6

I have a file that contains the following lines:

SUKsoft:
SUKsoft: App-Conduct_Risk_Comment
SUKsoft: App-Conduct_Risk_R
SUKsoft: App-Conduct_Risk_RW

How can I remove the line "SUKsoft:"?

This line could be in any place of the file (beginning as it is now, or in the middle).

Is there a command to do this?

3

grep searches for lines that satisfy a pattern. grep -v discards lines that satisfy a pattern.

grep -v '^SUKsoft: *$'

The pattern is: lines that start (^) with SUKsoft:, possibly followed by spaces but nothing else until the end of the line ($).

8

To remove the line use

sed -i '/SUKsoft:\s*$/d' your_file 

Example

% cat foo
SUKsoft: 
SUKsoft: App-Conduct_Risk_Comment   
SUKsoft: App-Conduct_Risk_R
SUKsoft: App-Conduct_Risk_RW

% sed -i '/SUKsoft:\s*$/d' foo

% cat foo                    
SUKsoft: App-Conduct_Risk_Comment   
SUKsoft: App-Conduct_Risk_R
SUKsoft: App-Conduct_Risk_RW
  • You are actually doing it the other way around as matching all lines having SUKsoft:[space][any stuff after that] @souravc answer is much closer to the op question – Kwaadpepper Oct 29 '15 at 13:22
  • Any stuff after that? What do you mean? \s*$ means, many whitespaces as possible and a line end. There is no any stuff – A.B. Oct 29 '15 at 13:26
  • Oh never mind, misread that – Kwaadpepper Oct 29 '15 at 13:30
  • 2
    Note that \s would need -E on most other platforms and may even be unsupported altogether. Since this is Ubuntu specific site it's fine. [[:space:]] for Posix. – Melvyn Oct 29 '15 at 18:20
  • @Melvyn thank you for the note. I will add this. – A.B. Oct 30 '15 at 6:18
4

Here are the steps to remove the desired line:

$ sed 's/SUKsoft: *$//' file.txt

SUKsoft: App-Conduct_Risk_Comment
SUKsoft: App-Conduct_Risk_R
SUKsoft: App-Conduct_Risk_RW

I am assuming file.txt contains the lines.

Or,

$ sed 's/SUKsoft: *$//; /^$/d' file.txt
SUKsoft: App-Conduct_Risk_Comment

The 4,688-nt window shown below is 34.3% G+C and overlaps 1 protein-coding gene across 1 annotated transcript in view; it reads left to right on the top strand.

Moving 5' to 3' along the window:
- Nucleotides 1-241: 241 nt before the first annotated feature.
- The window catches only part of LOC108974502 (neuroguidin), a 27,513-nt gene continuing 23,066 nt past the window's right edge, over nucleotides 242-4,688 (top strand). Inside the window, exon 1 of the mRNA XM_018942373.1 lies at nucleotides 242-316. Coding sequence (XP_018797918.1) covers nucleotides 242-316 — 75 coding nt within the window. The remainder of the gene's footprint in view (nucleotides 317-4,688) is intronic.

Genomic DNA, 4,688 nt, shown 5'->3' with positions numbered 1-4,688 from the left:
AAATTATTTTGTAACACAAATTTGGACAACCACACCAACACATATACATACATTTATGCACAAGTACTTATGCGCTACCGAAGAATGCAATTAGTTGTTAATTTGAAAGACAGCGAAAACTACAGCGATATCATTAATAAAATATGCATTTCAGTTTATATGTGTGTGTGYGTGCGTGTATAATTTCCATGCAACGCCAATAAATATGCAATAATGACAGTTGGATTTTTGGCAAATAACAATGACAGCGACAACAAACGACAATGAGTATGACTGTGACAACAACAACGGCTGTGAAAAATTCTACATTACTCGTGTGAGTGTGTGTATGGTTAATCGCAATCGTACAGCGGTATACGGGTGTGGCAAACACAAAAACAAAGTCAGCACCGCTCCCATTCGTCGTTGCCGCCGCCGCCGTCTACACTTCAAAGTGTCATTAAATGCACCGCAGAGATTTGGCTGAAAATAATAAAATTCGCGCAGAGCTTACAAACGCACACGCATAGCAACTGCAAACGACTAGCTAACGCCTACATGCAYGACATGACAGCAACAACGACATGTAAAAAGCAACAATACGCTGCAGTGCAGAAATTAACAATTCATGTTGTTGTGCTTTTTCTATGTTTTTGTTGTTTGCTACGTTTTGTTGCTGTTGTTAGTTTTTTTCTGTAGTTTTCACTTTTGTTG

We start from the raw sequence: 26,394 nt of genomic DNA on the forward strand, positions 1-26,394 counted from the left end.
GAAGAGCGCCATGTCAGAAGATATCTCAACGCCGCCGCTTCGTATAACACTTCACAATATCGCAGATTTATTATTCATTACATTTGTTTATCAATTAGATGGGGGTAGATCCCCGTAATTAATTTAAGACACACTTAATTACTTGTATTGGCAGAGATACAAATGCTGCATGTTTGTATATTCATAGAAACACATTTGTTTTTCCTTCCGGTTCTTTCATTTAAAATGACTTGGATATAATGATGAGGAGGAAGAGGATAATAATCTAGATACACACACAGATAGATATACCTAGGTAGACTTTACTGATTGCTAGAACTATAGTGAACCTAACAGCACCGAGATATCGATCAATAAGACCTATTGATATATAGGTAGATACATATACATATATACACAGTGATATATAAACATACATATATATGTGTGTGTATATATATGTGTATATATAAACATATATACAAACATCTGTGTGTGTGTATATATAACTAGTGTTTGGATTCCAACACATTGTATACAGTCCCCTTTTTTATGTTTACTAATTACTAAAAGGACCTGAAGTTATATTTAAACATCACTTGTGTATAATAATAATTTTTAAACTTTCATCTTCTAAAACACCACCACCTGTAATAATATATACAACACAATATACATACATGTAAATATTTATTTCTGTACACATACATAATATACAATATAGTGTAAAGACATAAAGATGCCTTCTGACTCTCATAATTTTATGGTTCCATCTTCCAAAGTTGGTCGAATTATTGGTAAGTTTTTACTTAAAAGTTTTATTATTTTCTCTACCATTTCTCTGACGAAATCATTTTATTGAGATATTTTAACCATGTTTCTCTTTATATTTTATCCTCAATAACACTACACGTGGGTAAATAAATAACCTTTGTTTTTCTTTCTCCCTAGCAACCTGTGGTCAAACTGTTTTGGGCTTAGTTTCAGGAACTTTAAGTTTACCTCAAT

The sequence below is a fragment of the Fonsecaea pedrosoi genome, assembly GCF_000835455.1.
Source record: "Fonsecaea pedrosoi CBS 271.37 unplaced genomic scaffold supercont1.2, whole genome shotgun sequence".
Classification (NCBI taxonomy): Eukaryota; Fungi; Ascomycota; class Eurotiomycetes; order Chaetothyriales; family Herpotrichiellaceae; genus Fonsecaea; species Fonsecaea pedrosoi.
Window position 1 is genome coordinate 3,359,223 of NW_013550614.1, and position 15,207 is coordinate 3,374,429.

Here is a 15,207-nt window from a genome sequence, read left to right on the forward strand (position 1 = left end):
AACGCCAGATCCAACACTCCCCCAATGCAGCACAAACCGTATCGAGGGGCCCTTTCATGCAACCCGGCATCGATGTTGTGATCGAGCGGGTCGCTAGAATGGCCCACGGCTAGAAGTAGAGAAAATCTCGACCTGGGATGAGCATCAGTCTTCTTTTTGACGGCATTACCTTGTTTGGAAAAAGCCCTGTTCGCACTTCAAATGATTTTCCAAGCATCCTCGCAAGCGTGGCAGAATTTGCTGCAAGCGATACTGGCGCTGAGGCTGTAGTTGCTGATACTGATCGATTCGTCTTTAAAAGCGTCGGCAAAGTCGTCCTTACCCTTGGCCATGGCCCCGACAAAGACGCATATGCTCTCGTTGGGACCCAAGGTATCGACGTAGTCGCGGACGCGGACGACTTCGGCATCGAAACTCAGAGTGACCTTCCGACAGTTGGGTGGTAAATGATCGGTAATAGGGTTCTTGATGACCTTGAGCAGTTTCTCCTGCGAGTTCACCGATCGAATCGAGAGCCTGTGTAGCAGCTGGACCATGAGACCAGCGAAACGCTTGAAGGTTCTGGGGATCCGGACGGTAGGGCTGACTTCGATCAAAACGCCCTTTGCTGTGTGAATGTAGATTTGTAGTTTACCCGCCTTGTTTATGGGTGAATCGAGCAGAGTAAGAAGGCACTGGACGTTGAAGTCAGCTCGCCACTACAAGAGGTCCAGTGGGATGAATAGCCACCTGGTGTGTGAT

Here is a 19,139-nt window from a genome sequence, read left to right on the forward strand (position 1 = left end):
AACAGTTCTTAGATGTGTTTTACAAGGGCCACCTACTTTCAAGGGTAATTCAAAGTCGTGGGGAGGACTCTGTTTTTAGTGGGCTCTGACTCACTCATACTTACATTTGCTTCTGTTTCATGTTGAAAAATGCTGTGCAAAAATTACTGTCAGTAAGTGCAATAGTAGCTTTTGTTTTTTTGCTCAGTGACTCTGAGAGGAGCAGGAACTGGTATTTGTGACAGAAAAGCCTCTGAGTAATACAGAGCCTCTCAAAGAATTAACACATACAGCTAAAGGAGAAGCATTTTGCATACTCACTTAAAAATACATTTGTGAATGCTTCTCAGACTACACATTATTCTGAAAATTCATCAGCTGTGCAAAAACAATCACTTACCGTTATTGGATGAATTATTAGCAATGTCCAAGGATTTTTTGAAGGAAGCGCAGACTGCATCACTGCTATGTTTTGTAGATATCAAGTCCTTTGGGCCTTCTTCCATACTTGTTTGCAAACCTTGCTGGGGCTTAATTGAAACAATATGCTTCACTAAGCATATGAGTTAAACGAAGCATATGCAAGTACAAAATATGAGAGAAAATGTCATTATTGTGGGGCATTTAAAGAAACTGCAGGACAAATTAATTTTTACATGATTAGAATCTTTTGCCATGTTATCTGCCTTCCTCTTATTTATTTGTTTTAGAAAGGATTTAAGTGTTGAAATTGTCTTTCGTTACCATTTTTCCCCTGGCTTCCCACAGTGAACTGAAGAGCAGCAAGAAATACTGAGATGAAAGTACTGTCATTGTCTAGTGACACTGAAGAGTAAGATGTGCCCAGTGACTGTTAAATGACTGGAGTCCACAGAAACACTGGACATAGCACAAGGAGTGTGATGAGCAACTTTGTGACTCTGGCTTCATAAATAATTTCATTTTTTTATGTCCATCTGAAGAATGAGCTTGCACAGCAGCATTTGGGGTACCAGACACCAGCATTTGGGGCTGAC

SUKsoft: App-Conduct_Risk_R
SUKsoft: App-Conduct_Risk_RW

it does not leave any blank line.

To edit in the file you can use,

sed -i 's/SUKsoft: *$//' file.txt

or

sed -i 's/SUKsoft: *$//; /^$/d' file.txt

as per your need.

See A.B's answer where it is done in more compact manner. Thanks to Wildcard.

  • 2
    Note that there is a space after the : in the OP's text. The space would need to be included in the regex for this to work. I would recommend inserting ` *` (space asterisk) after the colon and before the $ in the regex, so that any number of spaces (including 0) would be matched. Also, just to be sure you don't match unexpected lines, it might be good to prepend a ^. – Wildcard Oct 29 '15 at 13:08
  • Also, I only realized it when I read A.B.'s answer, but (1) the g flag isn't doing anything here (since there can only be a match at the end of the line anyways) and (2) this will leave blank lines in the file as opposed to removing the lines completely. – Wildcard Oct 29 '15 at 13:15
1

Judging from your post't raw source there's no space or sequence of spaces after "SUKsoft:", however just to be on the safe side this command will take care of those if present.

Using Perl:

perl -ne '!/^SUKsoft: *$/&&print' input
  • !/^SUKsoft:$/&&print: if the current line doesn't match the pattern ^SUKsoft: *$, which matches a line starting with SUKsoft: string followed by zero or more spaces, prints the line;
% cat input
SUKsoft:
SUKsoft: App-Conduct_Risk_Comment
SUKsoft: App-Conduct_Risk_R
SUKsoft: App-Conduct_Risk_RW
% perl -ne 'print unless /^SUKsoft: *$/' input
SUKsoft: App-Conduct_Risk_Comment
SUKsoft: App-Conduct_Risk_R
SUKsoft: App-Conduct_Risk_RW

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